Review copy was received from Author. This does not affect my opinion of the book or the content of my review.
The Secret Life of Miss Mary Bennet by Katherine Cowley
Series: The Secret Life of Miss Mary Bennet #1
Published by Tule Publishing Group on April 22, 2021
Genres: Historical Fiction, Mystery
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Upon the death of her father, Mary Bennet’s life is thrown into turmoil. With no fortune or marriage prospects, Mary must rely on the kindness of her relatives. When a mysterious late-night visit by an unknown relative—a Lady Trafford from Castle Durrington—leads to an extended stay and the chance for an education, Mary gratefully accepts the opportunity.
But even as she arrives at the castle, she’s faced with one mystery after another. Who is Lady Trafford really and what is she hiding? Do her secrets and manipulations place the small seaside community at risk of an invasion by Napoleon Bonaparte? Always curious, Mary sets out to discover the truth. But when she discovers the dead body of a would-be thief she outed prior to her father’s funeral, Mary jeopardizes her position at the castle and her family’s good name in her quest for the truth.
Never underestimate the observation skills of a woman who hides in the background.
Always the overlooked, plain daughter, but what will she do with the chance to become something more? Lovers of underdog heroines, curious mysteries, and historical settings that bring the past to life need look no further for your reading pleasure. I was tickled to give this delightful debutant book in the series a go.
The Secret Life of Miss Mary Bennet is technically a sequel of Pride & Prejudice by Jane Austen, but it is also something a great deal more. Mary Bennet is no one’s idea of a heroine with her social awkwardness, plainness, and prickly wall of defense she has learned to mount against neglect and hurtful remarks from her own family and beyond. However, the author brings the reader behind Mary’s wall and inside her heart and head to spy a young lady who wants what we all want- acceptance, friendship, love, find her place in the world, and to be comfortable in her own skin.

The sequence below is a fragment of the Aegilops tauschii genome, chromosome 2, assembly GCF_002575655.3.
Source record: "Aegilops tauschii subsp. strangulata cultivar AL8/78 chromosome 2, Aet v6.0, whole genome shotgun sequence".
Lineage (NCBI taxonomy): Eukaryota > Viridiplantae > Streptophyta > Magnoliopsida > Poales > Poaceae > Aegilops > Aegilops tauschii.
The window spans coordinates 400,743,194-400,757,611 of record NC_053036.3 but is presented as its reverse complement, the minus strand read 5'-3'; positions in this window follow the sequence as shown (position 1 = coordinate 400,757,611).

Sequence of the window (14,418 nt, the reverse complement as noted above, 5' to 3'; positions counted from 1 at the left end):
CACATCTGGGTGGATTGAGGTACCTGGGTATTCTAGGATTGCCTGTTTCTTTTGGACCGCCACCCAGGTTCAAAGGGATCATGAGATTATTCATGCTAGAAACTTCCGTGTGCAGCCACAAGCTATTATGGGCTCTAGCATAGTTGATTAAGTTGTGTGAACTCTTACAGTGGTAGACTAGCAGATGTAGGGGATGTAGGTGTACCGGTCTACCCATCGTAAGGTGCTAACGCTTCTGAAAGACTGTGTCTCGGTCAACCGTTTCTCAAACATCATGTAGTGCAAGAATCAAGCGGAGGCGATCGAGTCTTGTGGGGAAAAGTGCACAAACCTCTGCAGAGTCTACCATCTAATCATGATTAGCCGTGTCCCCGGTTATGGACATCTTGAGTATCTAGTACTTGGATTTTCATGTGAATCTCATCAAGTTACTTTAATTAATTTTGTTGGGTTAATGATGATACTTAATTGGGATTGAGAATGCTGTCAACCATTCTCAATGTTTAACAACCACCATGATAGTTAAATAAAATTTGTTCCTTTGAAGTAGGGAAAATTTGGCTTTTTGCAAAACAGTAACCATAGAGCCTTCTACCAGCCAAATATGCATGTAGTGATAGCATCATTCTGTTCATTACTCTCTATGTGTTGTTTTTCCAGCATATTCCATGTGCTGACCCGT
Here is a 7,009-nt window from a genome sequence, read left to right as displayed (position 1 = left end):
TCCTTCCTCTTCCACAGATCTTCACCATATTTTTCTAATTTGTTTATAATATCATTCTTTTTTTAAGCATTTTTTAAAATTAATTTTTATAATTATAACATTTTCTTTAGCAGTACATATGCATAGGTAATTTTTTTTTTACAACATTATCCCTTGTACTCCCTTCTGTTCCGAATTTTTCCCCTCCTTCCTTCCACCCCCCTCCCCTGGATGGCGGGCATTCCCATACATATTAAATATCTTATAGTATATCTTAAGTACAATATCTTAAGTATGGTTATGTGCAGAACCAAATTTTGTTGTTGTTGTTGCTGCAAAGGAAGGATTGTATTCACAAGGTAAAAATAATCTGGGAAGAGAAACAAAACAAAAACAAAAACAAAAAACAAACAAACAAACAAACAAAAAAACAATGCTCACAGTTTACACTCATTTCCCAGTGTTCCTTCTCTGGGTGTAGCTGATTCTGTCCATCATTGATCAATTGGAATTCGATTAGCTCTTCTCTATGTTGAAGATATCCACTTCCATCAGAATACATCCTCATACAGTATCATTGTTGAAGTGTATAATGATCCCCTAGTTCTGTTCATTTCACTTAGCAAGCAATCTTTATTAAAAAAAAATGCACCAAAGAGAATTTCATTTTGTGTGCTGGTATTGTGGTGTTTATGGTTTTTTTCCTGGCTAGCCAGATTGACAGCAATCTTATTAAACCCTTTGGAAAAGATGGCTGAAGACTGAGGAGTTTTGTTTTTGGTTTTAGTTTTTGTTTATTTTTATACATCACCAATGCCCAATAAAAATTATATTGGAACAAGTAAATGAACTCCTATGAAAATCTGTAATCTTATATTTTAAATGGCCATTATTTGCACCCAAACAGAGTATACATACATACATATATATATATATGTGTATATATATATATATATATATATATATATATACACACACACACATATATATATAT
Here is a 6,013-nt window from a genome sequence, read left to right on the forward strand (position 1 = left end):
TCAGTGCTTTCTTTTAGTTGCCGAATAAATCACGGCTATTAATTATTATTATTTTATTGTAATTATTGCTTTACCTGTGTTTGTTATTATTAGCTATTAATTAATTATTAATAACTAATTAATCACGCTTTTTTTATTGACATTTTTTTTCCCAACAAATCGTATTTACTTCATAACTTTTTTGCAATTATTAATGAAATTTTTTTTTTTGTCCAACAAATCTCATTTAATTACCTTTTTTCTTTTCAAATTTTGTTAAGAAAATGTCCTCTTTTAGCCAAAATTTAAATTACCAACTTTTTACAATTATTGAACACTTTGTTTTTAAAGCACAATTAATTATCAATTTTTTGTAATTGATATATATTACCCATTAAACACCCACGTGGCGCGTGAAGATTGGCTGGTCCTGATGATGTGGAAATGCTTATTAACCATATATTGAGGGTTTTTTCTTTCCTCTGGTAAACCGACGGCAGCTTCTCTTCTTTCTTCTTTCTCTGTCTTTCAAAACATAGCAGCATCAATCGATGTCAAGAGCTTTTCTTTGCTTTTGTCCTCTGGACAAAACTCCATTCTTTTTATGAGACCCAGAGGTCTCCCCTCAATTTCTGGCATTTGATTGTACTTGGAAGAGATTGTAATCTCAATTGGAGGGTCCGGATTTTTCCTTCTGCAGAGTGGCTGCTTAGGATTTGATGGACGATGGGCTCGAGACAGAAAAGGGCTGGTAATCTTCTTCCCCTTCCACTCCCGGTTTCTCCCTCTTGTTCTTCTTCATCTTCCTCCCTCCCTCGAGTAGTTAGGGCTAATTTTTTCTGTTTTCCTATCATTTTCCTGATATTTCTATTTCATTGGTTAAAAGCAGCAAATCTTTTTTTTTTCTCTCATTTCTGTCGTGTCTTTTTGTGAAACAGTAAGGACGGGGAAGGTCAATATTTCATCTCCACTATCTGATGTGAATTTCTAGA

This book faithfully portrays this stumbling, bumbling attempt on Mary’s part to grow and become more in the face of a recently deceased father who she wished had thought her worthy, and an indifferent mother who feels nothing for her but exasperation and sisters, older and younger, who have always been too caught up in their own lives to see past her prosy, pedantic speeches to the quivering bundle of socially inept girl inside who uses what she thinks are her great accomplishments to mask her inability to hold a normal conversation let alone display pleasing manners to others.
But, she does grow when she steps out of her comfort zone and accepts the invitation of a mysterious Lady Trafford and her nephew who agree to teach her while letting her stay with them in a castle on the English Channel near Worthing.
She falls down a few times and my heart ached for her, but, in her own way, this woman was scrappy and learned from her mistakes to get back up stronger and wiser to keep going. I was emotionally invested in her.
A murder happens, but Mary has already spotted some odd occurrences. Perhaps because others find her inadequate, like Lady Trafford’s nephew, Mary is determined to discover the truth behind the murder and determines to spy on several pivotal characters around her to find the answers on her own. I wanted Mary to succeed so much because here in lies her true skill. This gal observed so much and not only that, but her mind worked out the significance of her observations and discoveries. The book was slow at times, but when Mary was in investigation mode, I was riveted and was as anxious to get to the bottom of things as Mary.
As the reader, I had an inkling about some of the secrets going on around Mary and I really hoped I was right. At first, I didn’t realize that this was only the start of a series, The Secret Life of Miss Mary Bennett, which would follow Mary’s life adventures, but near the end, I was ecstatic to realize there was going to be more beyond the end of Mary’s discovery at the truth of the murder and I was right about those reveals. The author left things at a good place showing Mary had come far, personally, and that Mary had solved the mystery, but I love what was also liked where her future is headed.
All in all, this was a tough-fought character-driven and gently-paced, but engaging suspense-driven start of series. I suspect the later books will take off with the suspense and the character will grow even more intrepid in this Regency Era Napoleonic War Espionage mystery series I can definitely recommend.